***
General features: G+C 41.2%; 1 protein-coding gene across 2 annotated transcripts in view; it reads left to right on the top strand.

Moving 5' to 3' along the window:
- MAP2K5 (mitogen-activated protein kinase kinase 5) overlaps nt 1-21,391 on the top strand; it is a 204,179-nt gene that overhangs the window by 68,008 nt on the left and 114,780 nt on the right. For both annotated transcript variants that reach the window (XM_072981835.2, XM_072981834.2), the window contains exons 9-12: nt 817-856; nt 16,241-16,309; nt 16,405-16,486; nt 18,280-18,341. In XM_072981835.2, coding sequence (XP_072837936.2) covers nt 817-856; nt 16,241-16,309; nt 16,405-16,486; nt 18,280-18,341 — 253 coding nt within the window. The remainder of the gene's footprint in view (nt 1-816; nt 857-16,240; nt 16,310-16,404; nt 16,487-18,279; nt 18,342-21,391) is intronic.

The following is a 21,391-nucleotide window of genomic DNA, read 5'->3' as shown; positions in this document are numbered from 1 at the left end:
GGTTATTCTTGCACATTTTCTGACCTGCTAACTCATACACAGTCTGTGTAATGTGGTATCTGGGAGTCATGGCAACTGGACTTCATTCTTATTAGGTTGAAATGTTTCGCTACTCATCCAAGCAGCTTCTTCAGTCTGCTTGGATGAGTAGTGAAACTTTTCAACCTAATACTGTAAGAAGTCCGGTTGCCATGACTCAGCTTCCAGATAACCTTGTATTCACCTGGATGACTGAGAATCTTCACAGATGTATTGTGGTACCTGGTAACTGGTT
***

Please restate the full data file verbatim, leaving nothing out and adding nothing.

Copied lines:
General features: G+C 41.2%; 1 protein-coding gene across 2 annotated transcripts in view; it reads left to right on the top strand.

Moving 5' to 3' along the window:
- MAP2K5 (mitogen-activated protein kinase kinase 5) overlaps nt 1-21,391 on the top strand; it is a 204,179-nt gene that overhangs the window by 68,008 nt on the left and 114,780 nt on the right. For both annotated transcript variants that reach the window (XM_072981835.2, XM_072981834.2), the window contains exons 9-12: nt 817-856; nt 16,241-16,309; nt 16,405-16,486; nt 18,280-18,341. In XM_072981835.2, coding sequence (XP_072837936.2) covers nt 817-856; nt 16,241-16,309; nt 16,405-16,486; nt 18,280-18,341 — 253 coding nt within the window. The remainder of the gene's footprint in view (nt 1-816; nt 857-16,240; nt 16,310-16,404; nt 16,487-18,279; nt 18,342-21,391) is intronic.

The following is a 21,391-nucleotide window of genomic DNA, read 5'->3' as shown; positions in this document are numbered from 1 at the left end:
GGTTATTCTTGCACATTTTCTGACCTGCTAACTCATACACAGTCTGTGTAATGTGGTATCTGGGAGTCATGGCAACTGGACTTCATTCTTATTAGGTTGAAATGTTTCGCTACTCATCCAAGCAGCTTCTTCAGTCTGCTTGGATGAGTAGTGAAACTTTTCAACCTAATACTGTAAGAAGTCCGGTTGCCATGACTCAGCTTCCAGATAACCTTGTATTCACCTGGATGACTGAGAATCTTCACAGATGTATTGTGGTACCTGGTAACTGGTT